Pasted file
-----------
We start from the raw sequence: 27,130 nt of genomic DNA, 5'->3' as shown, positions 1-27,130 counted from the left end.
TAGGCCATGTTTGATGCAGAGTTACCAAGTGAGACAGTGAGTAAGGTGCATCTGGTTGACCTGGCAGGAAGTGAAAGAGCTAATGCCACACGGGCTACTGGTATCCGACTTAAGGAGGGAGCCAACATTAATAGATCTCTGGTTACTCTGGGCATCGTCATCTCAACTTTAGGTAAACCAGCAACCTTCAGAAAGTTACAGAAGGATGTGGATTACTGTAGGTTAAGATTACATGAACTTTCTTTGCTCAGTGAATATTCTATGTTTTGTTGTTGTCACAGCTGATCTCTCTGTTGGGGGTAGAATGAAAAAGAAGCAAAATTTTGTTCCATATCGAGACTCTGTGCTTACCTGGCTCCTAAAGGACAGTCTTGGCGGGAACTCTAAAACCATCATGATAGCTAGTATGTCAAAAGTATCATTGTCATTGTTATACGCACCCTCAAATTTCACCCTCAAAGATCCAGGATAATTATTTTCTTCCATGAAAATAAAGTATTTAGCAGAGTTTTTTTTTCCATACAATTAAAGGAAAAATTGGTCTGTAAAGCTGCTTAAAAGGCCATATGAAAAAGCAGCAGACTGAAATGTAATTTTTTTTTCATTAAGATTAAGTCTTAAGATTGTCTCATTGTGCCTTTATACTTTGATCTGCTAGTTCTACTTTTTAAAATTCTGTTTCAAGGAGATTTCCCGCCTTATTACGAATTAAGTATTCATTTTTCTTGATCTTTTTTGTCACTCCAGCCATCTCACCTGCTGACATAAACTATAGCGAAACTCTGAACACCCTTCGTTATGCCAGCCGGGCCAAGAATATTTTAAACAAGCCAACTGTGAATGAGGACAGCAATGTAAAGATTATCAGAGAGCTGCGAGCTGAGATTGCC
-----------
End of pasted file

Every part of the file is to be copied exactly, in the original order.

We start from the raw sequence: 27,130 nt of genomic DNA, 5'->3' as shown, positions 1-27,130 counted from the left end.
TAGGCCATGTTTGATGCAGAGTTACCAAGTGAGACAGTGAGTAAGGTGCATCTGGTTGACCTGGCAGGAAGTGAAAGAGCTAATGCCACACGGGCTACTGGTATCCGACTTAAGGAGGGAGCCAACATTAATAGATCTCTGGTTACTCTGGGCATCGTCATCTCAACTTTAGGTAAACCAGCAACCTTCAGAAAGTTACAGAAGGATGTGGATTACTGTAGGTTAAGATTACATGAACTTTCTTTGCTCAGTGAATATTCTATGTTTTGTTGTTGTCACAGCTGATCTCTCTGTTGGGGGTAGAATGAAAAAGAAGCAAAATTTTGTTCCATATCGAGACTCTGTGCTTACCTGGCTCCTAAAGGACAGTCTTGGCGGGAACTCTAAAACCATCATGATAGCTAGTATGTCAAAAGTATCATTGTCATTGTTATACGCACCCTCAAATTTCACCCTCAAAGATCCAGGATAATTATTTTCTTCCATGAAAATAAAGTATTTAGCAGAGTTTTTTTTTCCATACAATTAAAGGAAAAATTGGTCTGTAAAGCTGCTTAAAAGGCCATATGAAAAAGCAGCAGACTGAAATGTAATTTTTTTTTCATTAAGATTAAGTCTTAAGATTGTCTCATTGTGCCTTTATACTTTGATCTGCTAGTTCTACTTTTTAAAATTCTGTTTCAAGGAGATTTCCCGCCTTATTACGAATTAAGTATTCATTTTTCTTGATCTTTTTTGTCACTCCAGCCATCTCACCTGCTGACATAAACTATAGCGAAACTCTGAACACCCTTCGTTATGCCAGCCGGGCCAAGAATATTTTAAACAAGCCAACTGTGAATGAGGACAGCAATGTAAAGATTATCAGAGAGCTGCGAGCTGAGATTGCC